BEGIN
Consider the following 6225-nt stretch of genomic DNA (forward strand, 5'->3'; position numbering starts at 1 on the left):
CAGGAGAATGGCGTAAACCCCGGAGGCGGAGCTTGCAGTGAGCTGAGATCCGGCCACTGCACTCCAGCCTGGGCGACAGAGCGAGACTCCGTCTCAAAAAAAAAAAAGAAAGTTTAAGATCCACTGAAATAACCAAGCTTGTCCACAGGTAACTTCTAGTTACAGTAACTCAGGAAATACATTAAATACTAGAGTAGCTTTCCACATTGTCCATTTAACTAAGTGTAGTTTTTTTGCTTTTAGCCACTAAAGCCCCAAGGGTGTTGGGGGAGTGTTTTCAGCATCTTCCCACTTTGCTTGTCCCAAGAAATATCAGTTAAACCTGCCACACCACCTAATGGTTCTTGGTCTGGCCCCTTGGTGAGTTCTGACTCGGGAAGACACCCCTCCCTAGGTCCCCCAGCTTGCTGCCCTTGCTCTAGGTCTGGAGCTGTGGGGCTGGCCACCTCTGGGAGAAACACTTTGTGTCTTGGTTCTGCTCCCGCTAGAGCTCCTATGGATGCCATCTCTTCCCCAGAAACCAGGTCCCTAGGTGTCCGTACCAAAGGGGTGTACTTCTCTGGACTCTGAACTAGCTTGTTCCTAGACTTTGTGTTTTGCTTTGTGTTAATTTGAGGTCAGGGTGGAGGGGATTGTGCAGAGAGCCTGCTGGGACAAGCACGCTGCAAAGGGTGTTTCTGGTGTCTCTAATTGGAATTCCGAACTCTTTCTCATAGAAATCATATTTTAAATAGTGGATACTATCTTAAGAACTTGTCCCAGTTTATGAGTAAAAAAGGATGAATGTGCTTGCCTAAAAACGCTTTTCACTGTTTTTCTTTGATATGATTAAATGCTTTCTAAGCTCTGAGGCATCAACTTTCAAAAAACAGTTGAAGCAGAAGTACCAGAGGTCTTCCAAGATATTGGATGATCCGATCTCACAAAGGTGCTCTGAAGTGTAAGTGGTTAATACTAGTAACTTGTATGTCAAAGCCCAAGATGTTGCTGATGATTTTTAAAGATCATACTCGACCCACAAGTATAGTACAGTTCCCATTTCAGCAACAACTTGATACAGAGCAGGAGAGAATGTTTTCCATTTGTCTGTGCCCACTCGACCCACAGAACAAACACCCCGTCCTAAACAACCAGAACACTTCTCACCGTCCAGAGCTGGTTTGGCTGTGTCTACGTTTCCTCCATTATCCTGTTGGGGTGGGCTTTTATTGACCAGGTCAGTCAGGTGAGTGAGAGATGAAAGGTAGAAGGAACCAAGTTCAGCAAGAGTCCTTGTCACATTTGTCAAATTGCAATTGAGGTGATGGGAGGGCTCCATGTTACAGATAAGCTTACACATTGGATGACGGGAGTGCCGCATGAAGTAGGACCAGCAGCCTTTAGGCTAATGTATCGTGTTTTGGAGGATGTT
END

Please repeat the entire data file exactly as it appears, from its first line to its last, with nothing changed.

Consider the following 6225-nt stretch of genomic DNA (forward strand, 5'->3'; position numbering starts at 1 on the left):
CAGGAGAATGGCGTAAACCCCGGAGGCGGAGCTTGCAGTGAGCTGAGATCCGGCCACTGCACTCCAGCCTGGGCGACAGAGCGAGACTCCGTCTCAAAAAAAAAAAAGAAAGTTTAAGATCCACTGAAATAACCAAGCTTGTCCACAGGTAACTTCTAGTTACAGTAACTCAGGAAATACATTAAATACTAGAGTAGCTTTCCACATTGTCCATTTAACTAAGTGTAGTTTTTTTGCTTTTAGCCACTAAAGCCCCAAGGGTGTTGGGGGAGTGTTTTCAGCATCTTCCCACTTTGCTTGTCCCAAGAAATATCAGTTAAACCTGCCACACCACCTAATGGTTCTTGGTCTGGCCCCTTGGTGAGTTCTGACTCGGGAAGACACCCCTCCCTAGGTCCCCCAGCTTGCTGCCCTTGCTCTAGGTCTGGAGCTGTGGGGCTGGCCACCTCTGGGAGAAACACTTTGTGTCTTGGTTCTGCTCCCGCTAGAGCTCCTATGGATGCCATCTCTTCCCCAGAAACCAGGTCCCTAGGTGTCCGTACCAAAGGGGTGTACTTCTCTGGACTCTGAACTAGCTTGTTCCTAGACTTTGTGTTTTGCTTTGTGTTAATTTGAGGTCAGGGTGGAGGGGATTGTGCAGAGAGCCTGCTGGGACAAGCACGCTGCAAAGGGTGTTTCTGGTGTCTCTAATTGGAATTCCGAACTCTTTCTCATAGAAATCATATTTTAAATAGTGGATACTATCTTAAGAACTTGTCCCAGTTTATGAGTAAAAAAGGATGAATGTGCTTGCCTAAAAACGCTTTTCACTGTTTTTCTTTGATATGATTAAATGCTTTCTAAGCTCTGAGGCATCAACTTTCAAAAAACAGTTGAAGCAGAAGTACCAGAGGTCTTCCAAGATATTGGATGATCCGATCTCACAAAGGTGCTCTGAAGTGTAAGTGGTTAATACTAGTAACTTGTATGTCAAAGCCCAAGATGTTGCTGATGATTTTTAAAGATCATACTCGACCCACAAGTATAGTACAGTTCCCATTTCAGCAACAACTTGATACAGAGCAGGAGAGAATGTTTTCCATTTGTCTGTGCCCACTCGACCCACAGAACAAACACCCCGTCCTAAACAACCAGAACACTTCTCACCGTCCAGAGCTGGTTTGGCTGTGTCTACGTTTCCTCCATTATCCTGTTGGGGTGGGCTTTTATTGACCAGGTCAGTCAGGTGAGTGAGAGATGAAAGGTAGAAGGAACCAAGTTCAGCAAGAGTCCTTGTCACATTTGTCAAATTGCAATTGAGGTGATGGGAGGGCTCCATGTTACAGATAAGCTTACACATTGGATGACGGGAGTGCCGCATGAAGTAGGACCAGCAGCCTTTAGGCTAATGTATCGTGTTTTGGAGGATGTT